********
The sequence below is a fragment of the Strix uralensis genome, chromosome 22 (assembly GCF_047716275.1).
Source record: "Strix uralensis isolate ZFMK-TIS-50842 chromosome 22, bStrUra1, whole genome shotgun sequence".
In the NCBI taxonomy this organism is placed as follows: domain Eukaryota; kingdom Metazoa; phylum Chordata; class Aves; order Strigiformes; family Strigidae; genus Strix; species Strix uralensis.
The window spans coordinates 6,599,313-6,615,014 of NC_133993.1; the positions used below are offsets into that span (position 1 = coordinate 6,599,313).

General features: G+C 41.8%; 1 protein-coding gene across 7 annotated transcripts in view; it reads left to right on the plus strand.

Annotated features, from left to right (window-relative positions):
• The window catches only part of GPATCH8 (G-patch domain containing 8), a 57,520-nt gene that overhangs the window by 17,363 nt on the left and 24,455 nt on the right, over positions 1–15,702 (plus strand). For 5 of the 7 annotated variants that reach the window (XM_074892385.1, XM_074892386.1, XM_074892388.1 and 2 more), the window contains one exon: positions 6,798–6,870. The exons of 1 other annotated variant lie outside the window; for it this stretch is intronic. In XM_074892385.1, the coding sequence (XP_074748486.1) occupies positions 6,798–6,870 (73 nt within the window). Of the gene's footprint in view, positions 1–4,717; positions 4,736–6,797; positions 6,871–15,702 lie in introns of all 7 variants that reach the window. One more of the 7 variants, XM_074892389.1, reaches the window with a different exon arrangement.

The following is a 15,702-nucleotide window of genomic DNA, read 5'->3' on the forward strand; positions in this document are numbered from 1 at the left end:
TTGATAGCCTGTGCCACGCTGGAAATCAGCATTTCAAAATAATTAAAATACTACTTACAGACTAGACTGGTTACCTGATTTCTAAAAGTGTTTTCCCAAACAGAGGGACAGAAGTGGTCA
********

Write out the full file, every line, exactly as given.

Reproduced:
The sequence below is a fragment of the Strix uralensis genome, chromosome 22 (assembly GCF_047716275.1).
Source record: "Strix uralensis isolate ZFMK-TIS-50842 chromosome 22, bStrUra1, whole genome shotgun sequence".
In the NCBI taxonomy this organism is placed as follows: domain Eukaryota; kingdom Metazoa; phylum Chordata; class Aves; order Strigiformes; family Strigidae; genus Strix; species Strix uralensis.
The window spans coordinates 6,599,313-6,615,014 of NC_133993.1; the positions used below are offsets into that span (position 1 = coordinate 6,599,313).

General features: G+C 41.8%; 1 protein-coding gene across 7 annotated transcripts in view; it reads left to right on the plus strand.

Annotated features, from left to right (window-relative positions):
• The window catches only part of GPATCH8 (G-patch domain containing 8), a 57,520-nt gene that overhangs the window by 17,363 nt on the left and 24,455 nt on the right, over positions 1–15,702 (plus strand). For 5 of the 7 annotated variants that reach the window (XM_074892385.1, XM_074892386.1, XM_074892388.1 and 2 more), the window contains one exon: positions 6,798–6,870. The exons of 1 other annotated variant lie outside the window; for it this stretch is intronic. In XM_074892385.1, the coding sequence (XP_074748486.1) occupies positions 6,798–6,870 (73 nt within the window). Of the gene's footprint in view, positions 1–4,717; positions 4,736–6,797; positions 6,871–15,702 lie in introns of all 7 variants that reach the window. One more of the 7 variants, XM_074892389.1, reaches the window with a different exon arrangement.

The following is a 15,702-nucleotide window of genomic DNA, read 5'->3' on the forward strand; positions in this document are numbered from 1 at the left end:
TTGATAGCCTGTGCCACGCTGGAAATCAGCATTTCAAAATAATTAAAATACTACTTACAGACTAGACTGGTTACCTGATTTCTAAAAGTGTTTTCCCAAACAGAGGGACAGAAGTGGTCA